You may not think that paper choice for your printing project doesn’t make a difference. In actuality, choosing the correct paper can make quite the difference. Your paper choice can significantly affect the look and feel of your finished product. However, often people are faced with an overwhelming number of paper products to choose from. That’s why choosing the right paper can be very confusing for many. There are hundreds of options available, and that can make it difficult to select the option you need.
Do you need assistance in choosing the correct paper for your print project? If so, check out our paper selection tips and guidelines. These are the questions and thoughts you should keep in mind the next time you are choosing paper for your project.
Ask to see swatch books so you can touch and feel the available variations.
For sharper images, choose coated or smooth papers.
If you want your images to appear welcoming and soft, use warm white papers.
It’s true; paper will yellow with age. However, acid-free papers don’t yellow as much as other papers.
If you want to produce high contrast images, choose brighter papers.
For the most natural-looking skin tones, choose true white papers.
Use high gloss paper for vivid colors and whiter whites.
To portray the feelings of quality and luxuriousness, use ultra thick paper to leave a lasting impression.
If you want to have an elegant and lavish effect, use metallic paper for a touch of sophistication.
White paper is usually cheaper than colored paper. But coated paper is not always more expensive than uncoated papers.
In regards to weight, the standard weight of a piece of paper is 20-24#. The standard weight for most business cards is 80-100#, and the standard for most posters is 24-28#.
Post-processing can and will affect the type of paper you can use.
Ask your local printing service for help. Due to experience, printers often have valuable insight, can recommend paper choices, and let you know what options are available. Asking for help can help you have a better end product, and possibly save some money.
Guidelines/Questions to Keep in Mind:
Will your project feature an illustration or have a colored background that will go across the whole paper? If you happen to have a color or design that will print to the edge of the paper, known as a full bleed, this will affect the type of paper you can use.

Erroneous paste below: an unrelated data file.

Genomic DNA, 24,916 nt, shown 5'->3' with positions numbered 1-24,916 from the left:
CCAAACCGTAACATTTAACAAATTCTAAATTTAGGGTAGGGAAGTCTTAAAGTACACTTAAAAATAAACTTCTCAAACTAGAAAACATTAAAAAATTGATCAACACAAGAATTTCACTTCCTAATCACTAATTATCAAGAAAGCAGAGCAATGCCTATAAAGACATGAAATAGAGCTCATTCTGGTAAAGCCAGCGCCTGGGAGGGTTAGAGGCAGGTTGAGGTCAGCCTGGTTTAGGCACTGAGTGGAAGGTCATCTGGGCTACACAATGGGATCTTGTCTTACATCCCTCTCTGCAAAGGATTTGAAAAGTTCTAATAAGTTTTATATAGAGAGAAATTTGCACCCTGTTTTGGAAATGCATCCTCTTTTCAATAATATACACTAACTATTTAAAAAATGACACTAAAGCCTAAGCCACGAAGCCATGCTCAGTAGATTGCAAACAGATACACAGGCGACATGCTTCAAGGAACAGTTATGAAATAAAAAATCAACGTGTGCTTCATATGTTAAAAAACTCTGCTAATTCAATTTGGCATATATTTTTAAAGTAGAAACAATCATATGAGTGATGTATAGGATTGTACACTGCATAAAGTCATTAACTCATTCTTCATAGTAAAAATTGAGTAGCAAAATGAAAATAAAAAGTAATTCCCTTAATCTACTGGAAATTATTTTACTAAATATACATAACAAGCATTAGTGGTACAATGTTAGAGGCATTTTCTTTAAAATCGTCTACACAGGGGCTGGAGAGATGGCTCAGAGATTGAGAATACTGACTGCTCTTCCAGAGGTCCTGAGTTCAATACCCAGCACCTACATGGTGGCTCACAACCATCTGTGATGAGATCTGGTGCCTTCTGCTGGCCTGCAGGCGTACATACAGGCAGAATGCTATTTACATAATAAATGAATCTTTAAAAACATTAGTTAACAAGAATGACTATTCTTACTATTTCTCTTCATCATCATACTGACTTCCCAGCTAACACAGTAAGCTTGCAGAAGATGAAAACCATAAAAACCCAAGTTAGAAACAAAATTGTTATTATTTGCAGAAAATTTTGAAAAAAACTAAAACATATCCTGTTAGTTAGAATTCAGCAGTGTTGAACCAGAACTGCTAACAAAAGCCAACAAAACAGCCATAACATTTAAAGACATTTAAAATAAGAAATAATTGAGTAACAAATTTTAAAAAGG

The choice of paper you use will reflect on your business’ character and persona. Also, the texture, weight, color, and how the paper folds and bends all reflect a personality. This reflection needs to match the ideals of the company or brand.
Do you want people to have the ability to write on the paper? If you are creating business cards, you want a potential contact to make notes, and most do this right on the business card. If you want people to be able to write on your finished product, use a non-coated stock. Another option would be to have a paper that has one coated side, and one non-coated side.
Think about the end usage of the project. Is this a business card, a postcard, or a stationery product? Do you need this print to be durable, or disposable because it is a flyer for a one-day event? Depending on the nature of your product, and what you intend for people to do with it needs to be considered when you are picking out the paper for your project.
Considering using recycled, environmentally-friendly paper. Using recycled and sustainable papers can say a lot about your company and its ideologies. Remember to include a notification stating the environmental attributes of your chosen paper.
Have a budget and keep your cost in mind throughout the process. You may have to shop around, make some sacrifices or rethink your strategy to meet your budget. Remember, your paper can average around 30% of your print project cost. So if you have a beer budget, stay away from the champagne.
Is the paper you want in stock, and if not, how long until it is received? Keep in mind your time limit, if you have one. Coated or white uncoated paper is usually the paper of choice for the majority of the print jobs, so those are almost always in stock. However, specialty papers might need to be specially ordered. Also, certain paper types are manufactured overseas, so make sure you keep your time limit in mind.